Sketches of Alsace: The Bar Room at The Modern

When my brother came to New York to see an exhibition of 20th century drawings, he met met me for lunch. The Bar Room at The Modern seemed like the logical choice: attached to his destination (MoMA), reliable, and without the more formal Dining Room’s dress code. Settling down for an hour lunch, we took a quick tour through Alsace, or more properly, chef Gabriel Kreuther’s imagining of Alsace. What a pleasant daydream, too, a meandering voyage into the boundary between France and Germany. [Pictures after the jump.]

Full within minutes of throwing open its doors, the Bar Room necessitates reservations and an open mind to navigate its unwieldy menu. Initially, the division into three categories (labeled One, Two, and Three) seems intuitively logical. The dishes must progress in heaviness and portion size, right? No, the categories serve mainly to distinguish between courses Americans consider more “appetizer” than “entree”—for instance, a plate of “Modern Liverwurst” with four pickled vegetables falls under the “One” heading, because a spreadable meat served on toasted bread must precede composed plates.

With a dab of searing hot mustard and a tart mushroom cap, this liverwurst refracts rusticity through a refined lens. This optical distortion of German, French, and Alsatian classics characterizes all of Kreuther’s creations.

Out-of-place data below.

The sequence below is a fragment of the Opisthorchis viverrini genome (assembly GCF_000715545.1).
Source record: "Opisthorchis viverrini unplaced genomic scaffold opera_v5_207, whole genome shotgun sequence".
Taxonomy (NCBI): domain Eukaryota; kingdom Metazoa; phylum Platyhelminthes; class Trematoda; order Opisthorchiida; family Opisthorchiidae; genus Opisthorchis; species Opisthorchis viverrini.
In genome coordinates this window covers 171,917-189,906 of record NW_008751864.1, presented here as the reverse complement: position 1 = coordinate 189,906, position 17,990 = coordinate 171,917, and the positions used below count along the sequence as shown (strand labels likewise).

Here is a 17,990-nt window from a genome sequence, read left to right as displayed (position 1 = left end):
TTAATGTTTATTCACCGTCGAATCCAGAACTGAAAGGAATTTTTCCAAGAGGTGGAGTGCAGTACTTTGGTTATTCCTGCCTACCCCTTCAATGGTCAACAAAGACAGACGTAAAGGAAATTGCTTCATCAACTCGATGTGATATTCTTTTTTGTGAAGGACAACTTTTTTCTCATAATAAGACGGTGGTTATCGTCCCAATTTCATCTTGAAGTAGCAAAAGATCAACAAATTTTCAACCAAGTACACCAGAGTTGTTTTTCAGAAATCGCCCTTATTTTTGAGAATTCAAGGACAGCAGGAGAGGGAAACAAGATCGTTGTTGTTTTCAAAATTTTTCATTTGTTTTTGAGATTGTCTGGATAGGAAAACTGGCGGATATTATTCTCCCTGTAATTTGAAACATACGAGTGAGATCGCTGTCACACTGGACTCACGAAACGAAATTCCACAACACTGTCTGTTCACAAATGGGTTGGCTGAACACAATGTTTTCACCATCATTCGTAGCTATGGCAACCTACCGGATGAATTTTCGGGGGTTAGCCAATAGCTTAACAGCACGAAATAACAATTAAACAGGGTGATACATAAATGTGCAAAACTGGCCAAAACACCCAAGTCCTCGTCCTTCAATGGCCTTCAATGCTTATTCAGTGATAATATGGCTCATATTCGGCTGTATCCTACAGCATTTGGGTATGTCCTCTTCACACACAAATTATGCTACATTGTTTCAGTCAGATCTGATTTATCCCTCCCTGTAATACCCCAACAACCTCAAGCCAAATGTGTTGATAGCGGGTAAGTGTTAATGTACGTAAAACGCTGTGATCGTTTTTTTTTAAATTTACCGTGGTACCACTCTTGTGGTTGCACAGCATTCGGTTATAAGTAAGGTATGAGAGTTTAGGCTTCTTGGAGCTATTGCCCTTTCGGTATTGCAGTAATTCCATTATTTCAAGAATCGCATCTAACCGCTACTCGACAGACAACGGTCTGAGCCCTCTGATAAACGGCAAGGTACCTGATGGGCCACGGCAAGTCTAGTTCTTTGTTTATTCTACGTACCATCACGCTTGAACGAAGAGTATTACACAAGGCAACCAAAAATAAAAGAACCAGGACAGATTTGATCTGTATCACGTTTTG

Just as the liverwurst arrived, horseradish-crusted Scottish salmon with cabbage and Reisling came to the table. The lunch’s weakest dish, the salmon drowned in a bubble bath of puerile foam. Although the salmon, cooked to a glistening medium-rare, tasted bright and hot under horseradish house lights, the bland, inexpressive foam detracted from the composition.

Not surprisingly, the conceptual differences between the salmon (a “Two”) and pan-roasted veal sweetbreads (“Three”) are minimal—similar portion size, similar “plated” appearance. Fortunately, the sweetbreads far surpass the salmon. Plump organ meats rested in a thin maple jus, accompanied by a rather fussy pile of caramelized turnip cubes. Predictable flavors, but predictably appealing: sweet, bitter, and salty rarely fail to excite The Modern’s urbane clientele.

Finally, a more substantial allotment of beer-braised pork belly concluded the meal. An inventive rutabaga choucroute brings needed acidity to the fatty belly, but the pristine, crispy skin elevates this dish above its more mundane competitors across the city. Ginger provides a kicking heat, emphasizing the rutabaga’s winter sweetness.

During this brief lunch, the food sketched a contemporary portrait of Alsace. A natural site of hybridity (what now passes for “fusion cuisine”) Alsace synthesizes competing European food traditions into a cogent whole. On previous trips to the Bar Room, other dishes confirmed this assessment: the tarte flambée, an Alsatian thin crust tart like a pizza; wild mushroom soup with spectacularly salty chorizo ravioli; fresh grilled shrimp with green cabbage and gruyere salad; duck confit a l’orange with Brussels sprouts and fingerling potatoes. Gabriel Kreuther is one of New York’s most talented chefs; his impressively coherent vision demands respect.

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